9 of 9 people found the following review helpful
This review is from: Fathers and Sons (Oxford World's Classics) (Paperback)
If one visits George Sand's home at Nohant, in the Berry region of France, one will find a dining room table set, with place names of the famous people who visited her house, including Flaubert and Chopin. Another place name reads: Ivan Turgenev. "Father and Sons" is Turgenev's most famous novel, an authentic and realistic account of upper class 19th Century Russian provincial life. Although he considered himself a progressive, his works were praised by the "old Believers," and criticized by his fellow liberals. He eventually abandoned the land he knew so well, and sought solace in Germany and France.
This novel is set in the early 1860's. The Napoleonic invasion is a receding collective memory; the serfs are about to be formally freed, at about the same time as the slaves would be freed in the United States. The dominant theme is reflected in the title: it is a transition from one generation to the next. Barzarov and Arcady are friends who have recently graduated from university, and are returning to their parent's estates in the countryside. Barzarov is the dominant one, assured in his world view as a "Nihilist," a fancy word for the inarticulate grunts of many a high school senior: the world is a rotten place, everything must be torn down, and then we can start over, but I don't have a clue as to what I would replace it with. Both sets of parents deeply love their children, and are accommodating to their views. It is Arcady's uncle, Peter, that objects, on a personal as well as on a philosophical basis, to the young "upstart," Barzarov.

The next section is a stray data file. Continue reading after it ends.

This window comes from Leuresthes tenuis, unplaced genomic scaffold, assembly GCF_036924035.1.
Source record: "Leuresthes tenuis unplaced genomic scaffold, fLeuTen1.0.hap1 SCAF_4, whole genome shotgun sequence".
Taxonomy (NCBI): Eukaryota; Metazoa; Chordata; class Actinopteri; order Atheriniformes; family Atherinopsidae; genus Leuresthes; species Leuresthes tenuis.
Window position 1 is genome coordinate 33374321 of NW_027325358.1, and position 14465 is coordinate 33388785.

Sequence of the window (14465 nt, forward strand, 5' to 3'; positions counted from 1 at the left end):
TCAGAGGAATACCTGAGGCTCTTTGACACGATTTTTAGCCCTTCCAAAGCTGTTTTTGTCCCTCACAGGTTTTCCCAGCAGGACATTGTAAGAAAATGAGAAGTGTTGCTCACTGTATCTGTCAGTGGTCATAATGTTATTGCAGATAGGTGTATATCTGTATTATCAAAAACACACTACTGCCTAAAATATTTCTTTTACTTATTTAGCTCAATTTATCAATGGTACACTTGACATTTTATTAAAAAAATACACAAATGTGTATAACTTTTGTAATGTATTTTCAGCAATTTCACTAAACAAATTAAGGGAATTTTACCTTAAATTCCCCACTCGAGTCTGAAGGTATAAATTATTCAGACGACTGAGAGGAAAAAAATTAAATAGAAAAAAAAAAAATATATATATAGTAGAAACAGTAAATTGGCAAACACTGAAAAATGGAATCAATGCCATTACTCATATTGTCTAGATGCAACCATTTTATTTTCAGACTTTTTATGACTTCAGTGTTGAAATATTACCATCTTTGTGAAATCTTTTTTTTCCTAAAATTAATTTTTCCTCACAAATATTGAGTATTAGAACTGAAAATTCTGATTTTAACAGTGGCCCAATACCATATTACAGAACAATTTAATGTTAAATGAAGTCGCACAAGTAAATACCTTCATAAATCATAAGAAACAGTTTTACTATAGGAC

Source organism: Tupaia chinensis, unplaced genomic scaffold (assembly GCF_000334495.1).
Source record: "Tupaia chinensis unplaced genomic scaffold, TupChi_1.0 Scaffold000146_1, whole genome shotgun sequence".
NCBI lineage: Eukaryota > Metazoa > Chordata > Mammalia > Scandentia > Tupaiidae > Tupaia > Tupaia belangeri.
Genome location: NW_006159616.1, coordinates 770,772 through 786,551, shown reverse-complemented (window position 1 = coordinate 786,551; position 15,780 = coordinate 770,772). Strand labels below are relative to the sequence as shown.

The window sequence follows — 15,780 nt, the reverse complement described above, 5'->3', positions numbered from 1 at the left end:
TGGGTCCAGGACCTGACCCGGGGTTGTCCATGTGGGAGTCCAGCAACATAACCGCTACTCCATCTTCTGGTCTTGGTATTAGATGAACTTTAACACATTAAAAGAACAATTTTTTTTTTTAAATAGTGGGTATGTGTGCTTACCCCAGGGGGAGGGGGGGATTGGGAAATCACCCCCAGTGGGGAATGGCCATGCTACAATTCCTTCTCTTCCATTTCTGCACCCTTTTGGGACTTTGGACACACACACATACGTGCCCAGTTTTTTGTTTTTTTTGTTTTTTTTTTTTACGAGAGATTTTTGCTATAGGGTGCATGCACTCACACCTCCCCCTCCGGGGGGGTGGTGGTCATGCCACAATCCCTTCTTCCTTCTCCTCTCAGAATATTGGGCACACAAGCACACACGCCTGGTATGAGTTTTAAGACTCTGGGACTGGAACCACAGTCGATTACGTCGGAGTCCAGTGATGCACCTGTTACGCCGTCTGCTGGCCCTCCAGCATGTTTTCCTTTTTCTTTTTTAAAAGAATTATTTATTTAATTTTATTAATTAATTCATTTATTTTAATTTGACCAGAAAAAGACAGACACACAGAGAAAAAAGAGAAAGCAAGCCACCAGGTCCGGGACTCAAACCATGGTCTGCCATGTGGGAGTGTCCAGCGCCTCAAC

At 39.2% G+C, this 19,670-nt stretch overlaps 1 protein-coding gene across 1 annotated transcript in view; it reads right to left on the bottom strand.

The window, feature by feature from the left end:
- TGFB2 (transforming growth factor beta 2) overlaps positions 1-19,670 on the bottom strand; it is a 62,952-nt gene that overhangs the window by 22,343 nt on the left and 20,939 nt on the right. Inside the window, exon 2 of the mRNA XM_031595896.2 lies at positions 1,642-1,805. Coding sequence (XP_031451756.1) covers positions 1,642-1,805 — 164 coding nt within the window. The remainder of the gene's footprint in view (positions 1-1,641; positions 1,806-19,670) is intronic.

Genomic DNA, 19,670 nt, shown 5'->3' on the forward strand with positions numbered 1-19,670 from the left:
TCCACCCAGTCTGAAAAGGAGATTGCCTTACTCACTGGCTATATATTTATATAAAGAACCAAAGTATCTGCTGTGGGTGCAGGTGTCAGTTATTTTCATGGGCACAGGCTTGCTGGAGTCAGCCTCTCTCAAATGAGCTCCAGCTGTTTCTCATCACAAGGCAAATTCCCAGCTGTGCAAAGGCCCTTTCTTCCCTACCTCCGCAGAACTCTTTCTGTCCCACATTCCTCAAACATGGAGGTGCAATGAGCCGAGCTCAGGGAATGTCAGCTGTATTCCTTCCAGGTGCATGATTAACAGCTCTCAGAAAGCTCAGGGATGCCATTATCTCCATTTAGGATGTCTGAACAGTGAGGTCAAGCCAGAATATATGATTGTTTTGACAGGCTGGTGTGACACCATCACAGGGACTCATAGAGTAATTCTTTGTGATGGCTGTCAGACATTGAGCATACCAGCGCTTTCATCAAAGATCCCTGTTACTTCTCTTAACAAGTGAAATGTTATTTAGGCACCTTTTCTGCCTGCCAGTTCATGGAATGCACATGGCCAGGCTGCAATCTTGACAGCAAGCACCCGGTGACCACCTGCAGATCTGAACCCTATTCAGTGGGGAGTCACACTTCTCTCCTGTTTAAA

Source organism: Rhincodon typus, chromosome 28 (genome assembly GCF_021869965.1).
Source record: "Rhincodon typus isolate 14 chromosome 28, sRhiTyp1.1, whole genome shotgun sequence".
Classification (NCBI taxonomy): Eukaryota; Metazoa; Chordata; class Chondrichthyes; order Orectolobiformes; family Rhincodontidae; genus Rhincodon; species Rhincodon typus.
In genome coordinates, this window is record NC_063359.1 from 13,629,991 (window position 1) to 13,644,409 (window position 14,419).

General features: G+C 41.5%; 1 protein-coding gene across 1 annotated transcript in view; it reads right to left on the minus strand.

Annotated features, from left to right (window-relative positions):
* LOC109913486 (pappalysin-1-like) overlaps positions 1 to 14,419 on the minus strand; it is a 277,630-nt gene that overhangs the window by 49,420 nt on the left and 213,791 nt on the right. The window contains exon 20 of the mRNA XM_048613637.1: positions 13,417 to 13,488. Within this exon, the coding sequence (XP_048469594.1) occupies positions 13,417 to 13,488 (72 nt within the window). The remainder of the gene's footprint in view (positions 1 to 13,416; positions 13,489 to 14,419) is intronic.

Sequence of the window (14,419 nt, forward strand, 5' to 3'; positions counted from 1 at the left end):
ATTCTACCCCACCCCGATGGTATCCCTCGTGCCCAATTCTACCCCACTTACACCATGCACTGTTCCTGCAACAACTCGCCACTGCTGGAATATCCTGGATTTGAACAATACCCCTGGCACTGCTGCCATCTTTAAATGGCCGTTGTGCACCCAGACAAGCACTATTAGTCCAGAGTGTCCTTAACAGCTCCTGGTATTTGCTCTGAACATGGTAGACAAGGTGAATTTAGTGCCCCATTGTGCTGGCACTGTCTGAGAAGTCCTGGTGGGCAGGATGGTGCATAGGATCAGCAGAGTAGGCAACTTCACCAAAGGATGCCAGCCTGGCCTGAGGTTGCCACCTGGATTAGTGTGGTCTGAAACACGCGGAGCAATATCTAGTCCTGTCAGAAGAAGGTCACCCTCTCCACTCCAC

An equally important theme is love. Turgenev provides a realistic portrait of what would be, to a modern reader, the rather amazing courtship rituals of upper-class Russian provincials. This would often involve visiting respective homes for extended periods of time, with concerns about dinner and entertainment, and long strolls in the garden. Madame Anna Odintzov, a young widow at 29, has her own estate. Barzarov, like many a man, wonders if she is "hot," a term that might reverberate even today. Anna also has a younger sister Katya, who plays the piano, and plays also into the free-floating testosterones. Love is both requited and unrequited.
Missing from the novel, certainly in terms of characterization, are the serfs. They serve only as background, with their most notable feature seeming to be the question of if they doff their hats when their "betters," the landed gentry pass. Thus, although Turgenev's world view appears to be tolerant and liberal, even to the advocacy of marrying outside the gentry's class (!), his principal progressive concerns appear to be better estate management, importing German scientific ideas and interspersing French phrases in the dialogue.
Like most good novelists whose work reflects their personal experiences, it is interesting to note that the duel scene must have been inspired by the fact that Tolstoy once challenged him to a one. Yes, Tolstoy the pacifist. And although Turgenev never married, he did have a daughter by a woman "outside his class," a serf, Pauline Verdot. Turgenev also has some observations that still have much validity: "Just look at what I am doing: just because there's room in the valise here am I stuffing it with hay: it's the same with our life's valise: we pack it full of anything that comes to hand, just to avoid leaving an empty space."
In a one word association game, if you'd response "ponderous" to the phrase "Russian novel," then try "Father and Sons." Lively, direct, and it covers a lot of ground in some 200 pages. 5-stars.
(Note: Review first published at Amazon, USA, on February 11, 2011)
Sort: Oldest first | Newest first
Showing 1-2 of 2 posts in this discussion
Initial post: 2 Jun 2015 01:27:14 BDT
That's an outstandingly snobbish introduction you concocted there, kudos.
In reply to an earlier post on 2 Jun 2015 19:47:49 BDT
John P. Jones III says:
I thought it was "honest working class"....
‹ Previous 1 Next ›